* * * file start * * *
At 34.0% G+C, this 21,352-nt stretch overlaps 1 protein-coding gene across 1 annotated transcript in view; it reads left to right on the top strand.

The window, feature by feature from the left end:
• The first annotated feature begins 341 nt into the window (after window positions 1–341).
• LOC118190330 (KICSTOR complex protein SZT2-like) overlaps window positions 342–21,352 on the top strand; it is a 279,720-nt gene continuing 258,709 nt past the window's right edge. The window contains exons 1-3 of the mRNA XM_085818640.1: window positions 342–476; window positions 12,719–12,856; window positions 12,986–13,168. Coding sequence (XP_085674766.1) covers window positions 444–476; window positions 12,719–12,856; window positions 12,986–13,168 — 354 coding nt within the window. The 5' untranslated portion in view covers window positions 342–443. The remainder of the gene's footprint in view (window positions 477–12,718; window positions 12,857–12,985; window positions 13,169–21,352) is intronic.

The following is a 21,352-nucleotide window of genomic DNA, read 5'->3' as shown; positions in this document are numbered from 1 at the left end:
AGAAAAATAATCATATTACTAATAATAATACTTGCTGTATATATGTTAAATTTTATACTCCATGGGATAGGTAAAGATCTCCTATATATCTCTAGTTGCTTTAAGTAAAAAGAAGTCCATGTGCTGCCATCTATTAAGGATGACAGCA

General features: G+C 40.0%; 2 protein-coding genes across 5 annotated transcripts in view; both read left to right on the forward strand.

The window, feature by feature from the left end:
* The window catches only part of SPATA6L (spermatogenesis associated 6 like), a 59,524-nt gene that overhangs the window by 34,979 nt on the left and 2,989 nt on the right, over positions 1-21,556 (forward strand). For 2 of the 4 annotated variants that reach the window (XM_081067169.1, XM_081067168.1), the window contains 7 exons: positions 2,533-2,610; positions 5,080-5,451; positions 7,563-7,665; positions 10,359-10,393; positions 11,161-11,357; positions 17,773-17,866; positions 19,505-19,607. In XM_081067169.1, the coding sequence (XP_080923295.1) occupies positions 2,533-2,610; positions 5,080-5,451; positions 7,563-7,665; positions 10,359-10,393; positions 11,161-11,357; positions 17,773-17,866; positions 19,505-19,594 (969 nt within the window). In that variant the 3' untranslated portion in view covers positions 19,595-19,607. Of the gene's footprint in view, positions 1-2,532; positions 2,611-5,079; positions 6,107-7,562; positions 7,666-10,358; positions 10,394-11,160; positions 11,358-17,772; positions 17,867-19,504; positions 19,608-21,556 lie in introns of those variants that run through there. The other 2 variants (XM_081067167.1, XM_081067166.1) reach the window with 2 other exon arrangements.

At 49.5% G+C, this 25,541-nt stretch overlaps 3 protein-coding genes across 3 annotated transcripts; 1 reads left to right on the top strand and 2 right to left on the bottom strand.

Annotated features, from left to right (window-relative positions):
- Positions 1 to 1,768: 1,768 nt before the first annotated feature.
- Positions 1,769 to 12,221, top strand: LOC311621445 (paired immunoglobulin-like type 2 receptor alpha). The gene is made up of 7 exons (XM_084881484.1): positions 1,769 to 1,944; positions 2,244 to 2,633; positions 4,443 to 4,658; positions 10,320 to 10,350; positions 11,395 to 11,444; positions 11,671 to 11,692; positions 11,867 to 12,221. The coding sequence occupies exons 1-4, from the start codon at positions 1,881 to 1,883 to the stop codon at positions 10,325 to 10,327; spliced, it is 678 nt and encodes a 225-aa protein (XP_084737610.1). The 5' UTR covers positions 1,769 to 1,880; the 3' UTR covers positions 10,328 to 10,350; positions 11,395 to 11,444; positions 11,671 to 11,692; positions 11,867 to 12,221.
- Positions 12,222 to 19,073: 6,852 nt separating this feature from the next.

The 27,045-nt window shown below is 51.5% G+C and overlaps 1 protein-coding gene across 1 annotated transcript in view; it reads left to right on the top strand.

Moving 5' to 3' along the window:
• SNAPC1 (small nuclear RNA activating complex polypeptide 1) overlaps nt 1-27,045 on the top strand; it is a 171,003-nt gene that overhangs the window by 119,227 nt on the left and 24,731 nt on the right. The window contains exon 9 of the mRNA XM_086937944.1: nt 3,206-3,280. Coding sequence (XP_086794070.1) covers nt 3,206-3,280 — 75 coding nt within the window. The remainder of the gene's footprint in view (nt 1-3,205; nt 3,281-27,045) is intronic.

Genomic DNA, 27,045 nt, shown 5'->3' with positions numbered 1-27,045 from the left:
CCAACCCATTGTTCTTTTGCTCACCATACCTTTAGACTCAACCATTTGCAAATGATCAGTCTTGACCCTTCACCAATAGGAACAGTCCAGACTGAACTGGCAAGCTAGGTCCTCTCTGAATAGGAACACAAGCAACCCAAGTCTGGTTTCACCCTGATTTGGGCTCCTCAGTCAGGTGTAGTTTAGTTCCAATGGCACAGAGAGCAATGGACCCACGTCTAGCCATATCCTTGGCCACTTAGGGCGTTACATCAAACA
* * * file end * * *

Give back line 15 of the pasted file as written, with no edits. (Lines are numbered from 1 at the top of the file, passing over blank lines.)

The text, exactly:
The 27,045-nt window shown below is 51.5% G+C and overlaps 1 protein-coding gene across 1 annotated transcript in view; it reads left to right on the top strand.